Government Minister Francisco Jimenez announced Tuesday that crime prevention and public safety will be among the 10 issues Ecuadorians will vote on in a February referendum. “Crime and law enforcement are what the people care about the most and we will give them the opportunity to make decisions to address the problem,” he said. “We are also considering matters concerning the structure of the National Assembly and the role of the Council for Citizen Participation.”
Jimenez met Tuesday with President Guillermo Lasso and other officials to discuss items to be included on the referendum. “We will be evaluating what we will send to voters in the coming weeks and announce them when the process is concluded.”
He said he and the president hope the referendum questions will be included on the February mid-term election ballot, where mayors and provincial prefects will be chosen. “We believe combining the consultation with the regular election makes sense from a practical and logistical standpoint,” he said.
In comments to the press, Jimenez said the referendum is not intended to “reverse or counter-balance” the authority of the National Assembly, although he acknowledged that some ballot questions might concern recent Assembly decisions. “Yes, the government is in conflict with the Assembly on a number of critical points but the referendum is not meant to reduce its authority,” he said. “Regarding the issue of crime and safety, this is of overwhelming concern to the citizens and they have the right to be heard. It is possible that some legislation concerning law enforcement could change based on consultation votes.”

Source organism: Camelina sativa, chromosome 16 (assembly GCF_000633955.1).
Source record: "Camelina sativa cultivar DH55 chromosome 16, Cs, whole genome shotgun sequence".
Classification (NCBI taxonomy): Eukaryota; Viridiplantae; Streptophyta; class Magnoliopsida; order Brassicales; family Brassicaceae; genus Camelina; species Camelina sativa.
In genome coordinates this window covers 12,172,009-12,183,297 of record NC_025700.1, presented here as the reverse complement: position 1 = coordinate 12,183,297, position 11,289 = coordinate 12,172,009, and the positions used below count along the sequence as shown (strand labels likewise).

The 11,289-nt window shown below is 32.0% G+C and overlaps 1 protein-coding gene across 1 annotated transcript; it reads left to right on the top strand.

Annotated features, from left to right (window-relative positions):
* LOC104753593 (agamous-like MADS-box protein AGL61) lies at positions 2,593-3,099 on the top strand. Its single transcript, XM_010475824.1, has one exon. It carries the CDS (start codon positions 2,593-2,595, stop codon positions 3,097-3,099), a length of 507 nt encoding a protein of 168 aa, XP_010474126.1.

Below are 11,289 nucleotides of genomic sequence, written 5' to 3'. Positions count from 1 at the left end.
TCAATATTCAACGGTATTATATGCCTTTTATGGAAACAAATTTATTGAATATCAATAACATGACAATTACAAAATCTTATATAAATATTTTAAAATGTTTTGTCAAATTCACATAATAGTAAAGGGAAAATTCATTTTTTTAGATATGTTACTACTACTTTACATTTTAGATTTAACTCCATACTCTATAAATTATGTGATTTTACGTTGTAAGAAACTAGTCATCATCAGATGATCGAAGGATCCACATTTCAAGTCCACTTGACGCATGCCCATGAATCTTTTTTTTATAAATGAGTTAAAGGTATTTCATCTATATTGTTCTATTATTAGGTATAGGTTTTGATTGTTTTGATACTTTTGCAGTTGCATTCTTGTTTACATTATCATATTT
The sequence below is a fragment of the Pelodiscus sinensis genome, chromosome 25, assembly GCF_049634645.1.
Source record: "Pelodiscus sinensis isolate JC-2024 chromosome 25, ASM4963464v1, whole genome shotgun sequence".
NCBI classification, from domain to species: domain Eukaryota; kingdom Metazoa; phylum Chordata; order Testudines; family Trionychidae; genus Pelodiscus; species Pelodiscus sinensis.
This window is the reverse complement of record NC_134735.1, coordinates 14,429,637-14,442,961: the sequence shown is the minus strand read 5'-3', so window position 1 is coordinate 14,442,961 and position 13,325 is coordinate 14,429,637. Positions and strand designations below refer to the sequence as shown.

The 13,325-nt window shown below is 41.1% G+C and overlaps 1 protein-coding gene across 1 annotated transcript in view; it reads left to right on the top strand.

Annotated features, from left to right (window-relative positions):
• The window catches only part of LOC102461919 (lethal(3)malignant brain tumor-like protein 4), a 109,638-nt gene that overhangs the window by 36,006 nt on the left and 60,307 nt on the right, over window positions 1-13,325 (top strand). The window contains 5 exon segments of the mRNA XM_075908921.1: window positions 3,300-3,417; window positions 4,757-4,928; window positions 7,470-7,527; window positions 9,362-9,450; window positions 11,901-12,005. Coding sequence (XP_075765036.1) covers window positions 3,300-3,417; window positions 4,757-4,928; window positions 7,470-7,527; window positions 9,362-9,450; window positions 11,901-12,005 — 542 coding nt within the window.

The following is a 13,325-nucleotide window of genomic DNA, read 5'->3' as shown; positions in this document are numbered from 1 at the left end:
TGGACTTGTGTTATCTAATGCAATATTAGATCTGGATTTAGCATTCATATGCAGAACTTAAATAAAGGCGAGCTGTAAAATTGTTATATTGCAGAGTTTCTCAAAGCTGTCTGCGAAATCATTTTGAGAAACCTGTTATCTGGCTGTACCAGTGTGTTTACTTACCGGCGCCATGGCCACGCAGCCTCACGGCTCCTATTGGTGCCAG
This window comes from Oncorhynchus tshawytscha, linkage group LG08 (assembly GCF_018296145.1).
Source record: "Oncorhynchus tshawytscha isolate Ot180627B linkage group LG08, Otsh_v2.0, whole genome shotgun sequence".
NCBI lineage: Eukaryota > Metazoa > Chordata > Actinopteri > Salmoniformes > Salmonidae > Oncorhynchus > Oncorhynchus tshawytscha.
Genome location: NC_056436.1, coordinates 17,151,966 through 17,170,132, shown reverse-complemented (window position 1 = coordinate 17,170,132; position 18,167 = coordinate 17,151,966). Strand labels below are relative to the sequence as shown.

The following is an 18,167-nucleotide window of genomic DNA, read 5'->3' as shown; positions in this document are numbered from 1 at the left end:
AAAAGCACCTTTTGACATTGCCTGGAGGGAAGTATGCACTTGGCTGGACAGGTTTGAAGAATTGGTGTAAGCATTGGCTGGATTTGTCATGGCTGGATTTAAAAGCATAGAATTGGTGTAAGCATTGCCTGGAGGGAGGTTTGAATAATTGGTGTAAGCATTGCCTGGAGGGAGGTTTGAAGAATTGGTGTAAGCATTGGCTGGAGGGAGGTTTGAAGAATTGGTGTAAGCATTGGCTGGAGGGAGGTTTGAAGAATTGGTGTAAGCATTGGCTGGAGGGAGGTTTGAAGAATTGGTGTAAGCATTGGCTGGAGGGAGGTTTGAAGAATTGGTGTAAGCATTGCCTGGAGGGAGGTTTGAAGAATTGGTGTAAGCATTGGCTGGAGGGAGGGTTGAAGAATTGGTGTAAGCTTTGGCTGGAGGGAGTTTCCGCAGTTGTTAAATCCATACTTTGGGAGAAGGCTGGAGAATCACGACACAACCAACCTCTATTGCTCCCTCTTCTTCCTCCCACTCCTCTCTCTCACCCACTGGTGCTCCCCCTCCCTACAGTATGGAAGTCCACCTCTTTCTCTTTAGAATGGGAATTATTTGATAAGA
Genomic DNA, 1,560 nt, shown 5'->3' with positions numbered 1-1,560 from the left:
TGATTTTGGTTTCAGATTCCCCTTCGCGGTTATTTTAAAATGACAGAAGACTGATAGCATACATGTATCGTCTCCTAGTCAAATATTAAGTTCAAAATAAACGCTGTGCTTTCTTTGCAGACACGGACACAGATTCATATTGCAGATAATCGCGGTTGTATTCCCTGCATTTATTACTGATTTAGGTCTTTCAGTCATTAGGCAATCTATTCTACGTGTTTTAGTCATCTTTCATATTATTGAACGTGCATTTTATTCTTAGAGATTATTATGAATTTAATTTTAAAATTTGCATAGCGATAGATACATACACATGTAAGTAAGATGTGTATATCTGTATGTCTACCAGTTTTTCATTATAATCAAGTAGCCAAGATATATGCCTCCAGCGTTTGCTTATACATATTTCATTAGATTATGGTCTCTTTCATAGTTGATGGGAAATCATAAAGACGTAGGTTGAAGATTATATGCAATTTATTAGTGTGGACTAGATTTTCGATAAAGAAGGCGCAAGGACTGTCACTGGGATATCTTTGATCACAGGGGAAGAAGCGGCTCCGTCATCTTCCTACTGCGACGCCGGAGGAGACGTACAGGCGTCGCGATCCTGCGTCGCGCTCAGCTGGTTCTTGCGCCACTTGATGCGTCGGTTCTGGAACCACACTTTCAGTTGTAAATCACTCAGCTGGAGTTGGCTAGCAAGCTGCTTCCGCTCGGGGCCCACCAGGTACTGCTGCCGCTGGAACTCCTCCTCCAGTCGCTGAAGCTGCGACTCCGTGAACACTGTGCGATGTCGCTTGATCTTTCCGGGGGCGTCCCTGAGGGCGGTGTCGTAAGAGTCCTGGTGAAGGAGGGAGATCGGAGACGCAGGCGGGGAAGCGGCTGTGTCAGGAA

Jimenez’s reference was to the Assembly’s recent override of a presidential veto in which Assembly members refused to authorize greater use of force by police.
Critics called the timing of the referendum “demagoguery” while supporters say it optimizes election expenditures. “Given the disgust with government, most of the consultation questions will be approved by voters but combining it with the local elections means the issues will not get a fair hearing,” says former national court judge Mauro Andino. “This is an act of expediency and populism at its worst.”
Former prosecutor Juan Cervantes, disagrees, and says it would be “wasteful and extravagant” to hold a separate referendum election. “An election costs millions of dollars and given the current budgetary crisis it would be foolish not to combine them.”
Cervantes conceded that the referendum gives Lasso and his government a “power check” against the National Assembly. “He has been backed into a corner by the Correista bloc and he sees a public vote as a way to regain some control,” he says. “It’s smart of him to focus on crime and law enforcement since this is where he has the most public support. People blame the Assembly for not letting police do their job. There is also strong public support for allowing the government to use stronger measures against indigenous protesters, especially when they involve blocking highways.”
Andino agrees voters will grant law enforcement greater authority. “Yes, this is an easy one given all the fear about crime. With public support for the Assembly at only 8%, anything they have enacted is in jeopardy.”
Once the government decides on the questions to be included in a referendum, they must be reviewed and approved by the Constitutional Court.